Despite the scale of the acquisition — ABN was a sprawling business with €17 billion in income and more than 100,000 employees — much of this is familiar territory for each of the consortium’s members. Between them, they have acquired more than 100 companies over the past 15 years, including RBS’s purchase of NatWest in 2000 and Santander’s acquisition of Abbey National in 2004. Fortis has made more than 25 deals in the past three years alone. Again, Mittler admits that convincing the market of the validity of its integration was easy. “They believed us because we’d done it before.”
Experience does count. “Active acquirers have a better record of post-merger integration than a very infrequent, episodic or first-time acquirer,” says Robert Bruner, a professor at the University of Virginia’s Darden School of Business and the author of Deals from Hell (Wiley, 2005). “It’s a learned skill, a set of competencies that you build up with every new deal.” Mittler’s favourite example from his bank’s track record dates back to 1998, when it integrated seven Benelux banks acquired in previous years, including Belgium’s Générale de Banque. The board targeted synergies of €675m from the Générale de Banque deal, and improved that figure by nearly 30%, the CFO says, although over four years, rather than the initially anticipated three.
Analysts agree that Fortis’s track record makes it well placed to succeed with ABN. Last year, WestLB analyst Ralf Breuer told The Financial Times, “If someone needs a lesson in integrating businesses, Fortis would be one of my major examples on how to manage it, and be financially successfully at it as well.”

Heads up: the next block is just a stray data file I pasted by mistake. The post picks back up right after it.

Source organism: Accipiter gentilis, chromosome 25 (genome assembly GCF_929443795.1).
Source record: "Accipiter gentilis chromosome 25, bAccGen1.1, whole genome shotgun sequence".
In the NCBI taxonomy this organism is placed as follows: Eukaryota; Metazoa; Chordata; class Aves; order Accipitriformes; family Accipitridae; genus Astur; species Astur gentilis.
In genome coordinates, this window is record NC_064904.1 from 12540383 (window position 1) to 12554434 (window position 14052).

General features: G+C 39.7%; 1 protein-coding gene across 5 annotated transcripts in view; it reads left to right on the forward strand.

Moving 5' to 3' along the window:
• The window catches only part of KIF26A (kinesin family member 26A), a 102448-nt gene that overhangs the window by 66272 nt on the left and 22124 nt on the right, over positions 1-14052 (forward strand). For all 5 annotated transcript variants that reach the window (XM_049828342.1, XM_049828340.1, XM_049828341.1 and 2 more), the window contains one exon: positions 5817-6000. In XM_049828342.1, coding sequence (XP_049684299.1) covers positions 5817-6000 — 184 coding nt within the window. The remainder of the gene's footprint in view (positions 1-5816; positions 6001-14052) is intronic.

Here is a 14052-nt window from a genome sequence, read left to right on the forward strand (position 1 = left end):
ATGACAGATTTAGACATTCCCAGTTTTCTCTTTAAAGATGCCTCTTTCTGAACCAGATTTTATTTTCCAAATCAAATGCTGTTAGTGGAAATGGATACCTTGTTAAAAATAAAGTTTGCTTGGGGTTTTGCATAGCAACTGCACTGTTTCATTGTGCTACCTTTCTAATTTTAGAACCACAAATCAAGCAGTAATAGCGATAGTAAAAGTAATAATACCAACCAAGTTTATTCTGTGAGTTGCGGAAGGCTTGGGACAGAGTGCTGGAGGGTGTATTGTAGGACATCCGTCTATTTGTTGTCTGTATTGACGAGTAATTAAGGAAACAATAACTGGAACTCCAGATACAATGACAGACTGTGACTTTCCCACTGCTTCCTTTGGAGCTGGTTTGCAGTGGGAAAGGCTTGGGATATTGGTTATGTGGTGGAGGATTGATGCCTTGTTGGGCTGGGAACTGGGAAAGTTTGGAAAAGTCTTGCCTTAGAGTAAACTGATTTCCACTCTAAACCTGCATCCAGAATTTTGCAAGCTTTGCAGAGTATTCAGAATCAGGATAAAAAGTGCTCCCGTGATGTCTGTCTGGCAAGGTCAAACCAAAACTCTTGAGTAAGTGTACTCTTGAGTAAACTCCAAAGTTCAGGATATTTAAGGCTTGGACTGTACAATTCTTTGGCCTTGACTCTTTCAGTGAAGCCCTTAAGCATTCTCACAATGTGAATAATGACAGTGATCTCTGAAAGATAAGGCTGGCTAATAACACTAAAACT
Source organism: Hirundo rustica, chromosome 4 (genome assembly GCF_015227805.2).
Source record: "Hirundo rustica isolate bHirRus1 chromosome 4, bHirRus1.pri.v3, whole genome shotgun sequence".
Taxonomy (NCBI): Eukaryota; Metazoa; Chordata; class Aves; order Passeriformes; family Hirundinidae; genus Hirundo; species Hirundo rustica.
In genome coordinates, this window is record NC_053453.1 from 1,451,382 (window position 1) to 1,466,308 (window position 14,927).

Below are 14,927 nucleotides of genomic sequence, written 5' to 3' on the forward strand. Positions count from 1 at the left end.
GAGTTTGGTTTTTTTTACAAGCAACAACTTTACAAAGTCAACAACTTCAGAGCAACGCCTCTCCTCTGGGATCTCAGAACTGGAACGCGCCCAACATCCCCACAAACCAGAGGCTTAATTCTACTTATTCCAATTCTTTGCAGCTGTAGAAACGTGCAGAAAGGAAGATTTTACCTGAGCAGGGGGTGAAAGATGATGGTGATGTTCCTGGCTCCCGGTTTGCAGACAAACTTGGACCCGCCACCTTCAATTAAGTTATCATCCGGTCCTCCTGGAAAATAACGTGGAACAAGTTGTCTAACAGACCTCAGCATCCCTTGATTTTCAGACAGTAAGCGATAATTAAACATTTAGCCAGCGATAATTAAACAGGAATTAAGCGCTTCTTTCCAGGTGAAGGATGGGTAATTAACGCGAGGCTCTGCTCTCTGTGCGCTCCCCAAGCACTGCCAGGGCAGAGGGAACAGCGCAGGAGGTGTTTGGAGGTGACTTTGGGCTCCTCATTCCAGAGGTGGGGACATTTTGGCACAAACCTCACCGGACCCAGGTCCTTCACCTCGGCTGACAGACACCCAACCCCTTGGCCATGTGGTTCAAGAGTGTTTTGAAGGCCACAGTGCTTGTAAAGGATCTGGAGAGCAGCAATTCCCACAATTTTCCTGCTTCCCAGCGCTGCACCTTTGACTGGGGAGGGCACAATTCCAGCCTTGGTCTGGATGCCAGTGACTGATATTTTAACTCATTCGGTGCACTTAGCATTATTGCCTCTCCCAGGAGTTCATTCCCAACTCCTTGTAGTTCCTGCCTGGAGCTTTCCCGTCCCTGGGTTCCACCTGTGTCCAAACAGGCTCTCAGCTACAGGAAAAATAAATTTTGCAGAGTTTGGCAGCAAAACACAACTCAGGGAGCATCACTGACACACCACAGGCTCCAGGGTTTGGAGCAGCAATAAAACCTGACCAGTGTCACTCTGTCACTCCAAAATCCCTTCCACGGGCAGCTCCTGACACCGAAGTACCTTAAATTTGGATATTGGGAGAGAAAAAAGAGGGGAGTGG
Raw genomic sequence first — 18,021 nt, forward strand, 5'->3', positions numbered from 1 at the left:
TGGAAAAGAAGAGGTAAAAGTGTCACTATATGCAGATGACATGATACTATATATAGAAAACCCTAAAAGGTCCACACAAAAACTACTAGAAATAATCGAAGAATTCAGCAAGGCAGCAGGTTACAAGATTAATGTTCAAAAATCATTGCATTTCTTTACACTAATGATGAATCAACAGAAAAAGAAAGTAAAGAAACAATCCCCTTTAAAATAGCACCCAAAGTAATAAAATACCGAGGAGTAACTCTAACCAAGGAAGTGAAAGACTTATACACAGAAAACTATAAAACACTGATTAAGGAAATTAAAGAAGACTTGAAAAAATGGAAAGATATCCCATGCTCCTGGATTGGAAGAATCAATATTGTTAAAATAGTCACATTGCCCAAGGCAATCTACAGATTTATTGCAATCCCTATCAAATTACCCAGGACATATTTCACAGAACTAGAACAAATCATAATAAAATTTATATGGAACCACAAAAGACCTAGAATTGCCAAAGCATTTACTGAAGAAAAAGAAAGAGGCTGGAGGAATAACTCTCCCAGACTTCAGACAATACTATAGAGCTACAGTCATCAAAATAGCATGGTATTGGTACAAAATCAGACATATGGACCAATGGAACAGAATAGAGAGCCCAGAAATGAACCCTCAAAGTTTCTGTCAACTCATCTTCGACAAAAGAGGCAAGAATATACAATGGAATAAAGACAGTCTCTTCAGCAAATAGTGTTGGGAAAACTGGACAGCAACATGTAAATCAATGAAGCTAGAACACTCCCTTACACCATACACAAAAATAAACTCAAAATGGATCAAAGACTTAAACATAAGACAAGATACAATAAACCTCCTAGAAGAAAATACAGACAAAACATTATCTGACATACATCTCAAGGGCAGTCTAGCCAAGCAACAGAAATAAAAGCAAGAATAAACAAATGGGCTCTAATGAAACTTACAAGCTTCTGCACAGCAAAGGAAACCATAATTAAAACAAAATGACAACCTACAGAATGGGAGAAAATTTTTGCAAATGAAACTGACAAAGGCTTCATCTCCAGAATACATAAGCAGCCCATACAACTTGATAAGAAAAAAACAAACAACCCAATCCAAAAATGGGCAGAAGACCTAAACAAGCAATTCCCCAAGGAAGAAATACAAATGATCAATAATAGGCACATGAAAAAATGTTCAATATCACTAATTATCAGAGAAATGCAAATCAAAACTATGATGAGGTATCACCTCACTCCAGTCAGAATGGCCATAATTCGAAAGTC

But there’s a lot to digest. In bringing ABN’s assets under its umbrella, Fortis has become the third-largest private bank in Europe, and a market leader in financial services in the Benelux. ABN also significantly boosts its global capabilities in asset management and bancassurance. The enlarged group now has more than 10m retail banking clients, up from 6m; 900 more retail branches, bringing the total to 2,500; and 145 business centres across the continent, compared with 116 previously. If the ABN deal delivers, it will be a coup for its chief executive, Jean-Paul Votron, who outlined a growth strategy centred on European expansion in his first meeting with analysts as CEO in 2005.
From Finance to Fluffy Stuff
A Belgian whose career has been shaped by Fortis’s transactions, Mittler was already a company veteran by the time Votron arrived at the bank. When the group was formed by a three-way, Belgian-Dutch merger in 1990, Mittler moved from one of the businesses — Belgian insurer Group AG — to become finance director of the combined group. He later took director roles in several acquired companies until the late 1990s, when the group integrated its banks under the Fortis brand. In 2001 he was appointed CFO and joined Fortis’s executive committee.
Today, Mittler’s approach to post-deal management could be called relaxed — focus on one task at a time, and even the biggest deal is easy to handle. “Integration is a big word for a large number of small projects,” he says.
In the case of ABN, the integration projects started early. The process was helped along, says Mittler, by the fact that Fortis had a lot of background knowledge on ABN, having already sat across the dealmaking table from each other. In 1997, Fortis bought MeesPierson, a private-banking subsidiary of ABN, and a year later won a bidding war against ABN for Générale de Banque. So despite the size of the deal, Mittler says ABN’s integration should go more smoothly than some smaller takeovers he has handled in less familiar markets such as Turkey and Poland. In those cases, getting to grips with a new business during due diligence often pushed post-deal planning down the list of priorities. That’s not the case with ABN.